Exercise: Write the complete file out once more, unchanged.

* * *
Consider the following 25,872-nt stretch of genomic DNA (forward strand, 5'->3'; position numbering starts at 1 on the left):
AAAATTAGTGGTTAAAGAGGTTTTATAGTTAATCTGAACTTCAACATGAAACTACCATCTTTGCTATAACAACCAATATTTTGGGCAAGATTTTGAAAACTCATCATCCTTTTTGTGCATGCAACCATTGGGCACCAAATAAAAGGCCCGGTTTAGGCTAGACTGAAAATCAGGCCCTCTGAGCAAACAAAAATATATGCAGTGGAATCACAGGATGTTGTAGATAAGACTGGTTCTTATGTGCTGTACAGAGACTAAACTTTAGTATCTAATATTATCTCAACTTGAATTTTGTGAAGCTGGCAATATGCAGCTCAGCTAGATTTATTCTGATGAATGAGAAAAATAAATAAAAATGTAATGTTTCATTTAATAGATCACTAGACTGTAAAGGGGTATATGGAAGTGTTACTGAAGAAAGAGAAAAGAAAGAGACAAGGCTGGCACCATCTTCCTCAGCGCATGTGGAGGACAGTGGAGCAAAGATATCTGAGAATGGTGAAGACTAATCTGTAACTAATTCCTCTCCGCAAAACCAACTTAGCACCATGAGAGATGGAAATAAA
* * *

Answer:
Consider the following 25,872-nt stretch of genomic DNA (forward strand, 5'->3'; position numbering starts at 1 on the left):
AAAATTAGTGGTTAAAGAGGTTTTATAGTTAATCTGAACTTCAACATGAAACTACCATCTTTGCTATAACAACCAATATTTTGGGCAAGATTTTGAAAACTCATCATCCTTTTTGTGCATGCAACCATTGGGCACCAAATAAAAGGCCCGGTTTAGGCTAGACTGAAAATCAGGCCCTCTGAGCAAACAAAAATATATGCAGTGGAATCACAGGATGTTGTAGATAAGACTGGTTCTTATGTGCTGTACAGAGACTAAACTTTAGTATCTAATATTATCTCAACTTGAATTTTGTGAAGCTGGCAATATGCAGCTCAGCTAGATTTATTCTGATGAATGAGAAAAATAAATAAAAATGTAATGTTTCATTTAATAGATCACTAGACTGTAAAGGGGTATATGGAAGTGTTACTGAAGAAAGAGAAAAGAAAGAGACAAGGCTGGCACCATCTTCCTCAGCGCATGTGGAGGACAGTGGAGCAAAGATATCTGAGAATGGTGAAGACTAATCTGTAACTAATTCCTCTCCGCAAAACCAACTTAGCACCATGAGAGATGGAAATAAA